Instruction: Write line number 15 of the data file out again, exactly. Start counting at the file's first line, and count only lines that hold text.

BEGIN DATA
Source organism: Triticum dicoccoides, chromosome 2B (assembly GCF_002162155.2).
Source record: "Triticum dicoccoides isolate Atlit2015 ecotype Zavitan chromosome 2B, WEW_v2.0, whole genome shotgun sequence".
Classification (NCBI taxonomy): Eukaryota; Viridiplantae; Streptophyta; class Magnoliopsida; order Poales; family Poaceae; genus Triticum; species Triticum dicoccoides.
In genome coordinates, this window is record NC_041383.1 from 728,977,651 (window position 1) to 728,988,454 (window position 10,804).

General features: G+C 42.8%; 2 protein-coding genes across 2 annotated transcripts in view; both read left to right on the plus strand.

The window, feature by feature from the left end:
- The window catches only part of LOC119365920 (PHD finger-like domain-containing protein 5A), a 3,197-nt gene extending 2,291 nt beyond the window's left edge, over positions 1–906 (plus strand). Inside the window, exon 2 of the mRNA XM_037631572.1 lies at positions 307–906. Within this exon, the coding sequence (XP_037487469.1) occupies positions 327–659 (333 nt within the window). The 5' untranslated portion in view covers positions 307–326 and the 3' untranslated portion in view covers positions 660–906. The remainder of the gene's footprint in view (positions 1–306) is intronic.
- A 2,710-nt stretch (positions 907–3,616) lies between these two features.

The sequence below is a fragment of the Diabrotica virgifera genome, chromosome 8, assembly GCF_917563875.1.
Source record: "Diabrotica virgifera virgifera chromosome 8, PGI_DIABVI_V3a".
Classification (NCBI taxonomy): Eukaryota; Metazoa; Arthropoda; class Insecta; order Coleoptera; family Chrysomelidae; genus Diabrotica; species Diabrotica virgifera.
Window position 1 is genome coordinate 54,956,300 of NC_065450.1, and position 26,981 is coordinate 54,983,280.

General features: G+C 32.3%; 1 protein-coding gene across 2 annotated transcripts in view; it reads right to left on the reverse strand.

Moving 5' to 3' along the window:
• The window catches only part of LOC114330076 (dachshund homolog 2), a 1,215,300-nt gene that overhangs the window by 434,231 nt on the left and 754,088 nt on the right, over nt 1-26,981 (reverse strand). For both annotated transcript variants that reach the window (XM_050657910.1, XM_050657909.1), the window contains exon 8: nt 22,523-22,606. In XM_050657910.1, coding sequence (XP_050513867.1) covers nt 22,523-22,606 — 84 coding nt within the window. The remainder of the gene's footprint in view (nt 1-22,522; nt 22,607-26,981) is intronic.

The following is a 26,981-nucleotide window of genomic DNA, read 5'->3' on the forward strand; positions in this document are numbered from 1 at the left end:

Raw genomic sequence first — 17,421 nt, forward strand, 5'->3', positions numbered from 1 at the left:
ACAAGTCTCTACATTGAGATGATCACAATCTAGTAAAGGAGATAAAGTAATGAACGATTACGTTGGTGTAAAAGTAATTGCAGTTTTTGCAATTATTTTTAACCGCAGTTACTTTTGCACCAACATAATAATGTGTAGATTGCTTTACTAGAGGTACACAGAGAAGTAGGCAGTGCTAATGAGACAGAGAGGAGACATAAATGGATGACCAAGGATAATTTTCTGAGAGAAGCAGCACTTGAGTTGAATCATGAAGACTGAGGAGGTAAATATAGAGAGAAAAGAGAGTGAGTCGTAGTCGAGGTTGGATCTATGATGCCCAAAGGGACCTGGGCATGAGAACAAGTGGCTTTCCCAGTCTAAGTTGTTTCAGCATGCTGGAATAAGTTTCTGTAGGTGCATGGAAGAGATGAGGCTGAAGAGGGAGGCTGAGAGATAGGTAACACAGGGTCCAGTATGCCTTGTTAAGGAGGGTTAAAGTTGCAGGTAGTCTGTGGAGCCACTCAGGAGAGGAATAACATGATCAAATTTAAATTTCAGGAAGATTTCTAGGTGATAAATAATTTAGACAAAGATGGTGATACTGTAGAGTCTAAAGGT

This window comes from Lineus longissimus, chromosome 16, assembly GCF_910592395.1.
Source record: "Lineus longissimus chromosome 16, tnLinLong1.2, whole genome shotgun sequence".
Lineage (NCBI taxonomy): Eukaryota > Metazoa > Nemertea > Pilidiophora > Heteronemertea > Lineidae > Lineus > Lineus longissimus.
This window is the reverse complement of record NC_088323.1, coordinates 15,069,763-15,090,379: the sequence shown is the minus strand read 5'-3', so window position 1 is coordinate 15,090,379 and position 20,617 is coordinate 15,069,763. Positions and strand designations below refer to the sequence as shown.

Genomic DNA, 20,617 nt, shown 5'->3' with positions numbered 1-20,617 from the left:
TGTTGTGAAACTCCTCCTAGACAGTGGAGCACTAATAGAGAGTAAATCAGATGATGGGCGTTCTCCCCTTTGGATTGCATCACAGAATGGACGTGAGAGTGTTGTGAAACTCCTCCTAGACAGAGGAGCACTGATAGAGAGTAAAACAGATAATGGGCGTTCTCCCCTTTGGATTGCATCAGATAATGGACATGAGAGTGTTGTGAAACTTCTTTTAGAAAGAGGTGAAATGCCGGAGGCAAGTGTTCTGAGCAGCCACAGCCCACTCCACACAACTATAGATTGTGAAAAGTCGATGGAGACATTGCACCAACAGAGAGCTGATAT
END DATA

• The window catches only part of LOC114330076 (dachshund homolog 2), a 1,215,300-nt gene that overhangs the window by 434,231 nt on the left and 754,088 nt on the right, over nt 1-26,981 (reverse strand). For both annotated transcript variants that reach the window (XM_050657910.1, XM_050657909.1), the window contains exon 8: nt 22,523-22,606. In XM_050657910.1, coding sequence (XP_050513867.1) covers nt 22,523-22,606 — 84 coding nt within the window. The remainder of the gene's footprint in view (nt 1-22,522; nt 22,607-26,981) is intronic.